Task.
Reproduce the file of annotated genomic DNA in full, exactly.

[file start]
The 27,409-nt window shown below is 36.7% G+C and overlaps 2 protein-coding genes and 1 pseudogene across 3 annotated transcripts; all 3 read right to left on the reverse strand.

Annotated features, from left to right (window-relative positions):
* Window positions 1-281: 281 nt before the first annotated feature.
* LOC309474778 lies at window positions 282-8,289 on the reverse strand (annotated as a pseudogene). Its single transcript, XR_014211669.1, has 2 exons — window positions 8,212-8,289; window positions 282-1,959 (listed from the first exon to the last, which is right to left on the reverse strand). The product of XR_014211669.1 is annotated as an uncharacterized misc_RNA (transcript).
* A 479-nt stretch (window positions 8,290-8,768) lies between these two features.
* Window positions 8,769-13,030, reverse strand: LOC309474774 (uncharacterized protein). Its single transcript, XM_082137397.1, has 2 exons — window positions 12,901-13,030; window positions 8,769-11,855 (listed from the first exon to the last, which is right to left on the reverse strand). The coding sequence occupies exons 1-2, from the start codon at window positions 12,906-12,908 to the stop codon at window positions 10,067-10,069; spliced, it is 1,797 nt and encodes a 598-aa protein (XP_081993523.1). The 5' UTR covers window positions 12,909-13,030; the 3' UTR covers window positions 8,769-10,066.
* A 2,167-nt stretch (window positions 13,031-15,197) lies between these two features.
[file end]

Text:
The 27,409-nt window shown below is 36.7% G+C and overlaps 2 protein-coding genes and 1 pseudogene across 3 annotated transcripts; all 3 read right to left on the reverse strand.

Annotated features, from left to right (window-relative positions):
* Window positions 1-281: 281 nt before the first annotated feature.
* LOC309474778 lies at window positions 282-8,289 on the reverse strand (annotated as a pseudogene). Its single transcript, XR_014211669.1, has 2 exons — window positions 8,212-8,289; window positions 282-1,959 (listed from the first exon to the last, which is right to left on the reverse strand). The product of XR_014211669.1 is annotated as an uncharacterized misc_RNA (transcript).
* A 479-nt stretch (window positions 8,290-8,768) lies between these two features.
* Window positions 8,769-13,030, reverse strand: LOC309474774 (uncharacterized protein). Its single transcript, XM_082137397.1, has 2 exons — window positions 12,901-13,030; window positions 8,769-11,855 (listed from the first exon to the last, which is right to left on the reverse strand). The coding sequence occupies exons 1-2, from the start codon at window positions 12,906-12,908 to the stop codon at window positions 10,067-10,069; spliced, it is 1,797 nt and encodes a 598-aa protein (XP_081993523.1). The 5' UTR covers window positions 12,909-13,030; the 3' UTR covers window positions 8,769-10,066.
* A 2,167-nt stretch (window positions 13,031-15,197) lies between these two features.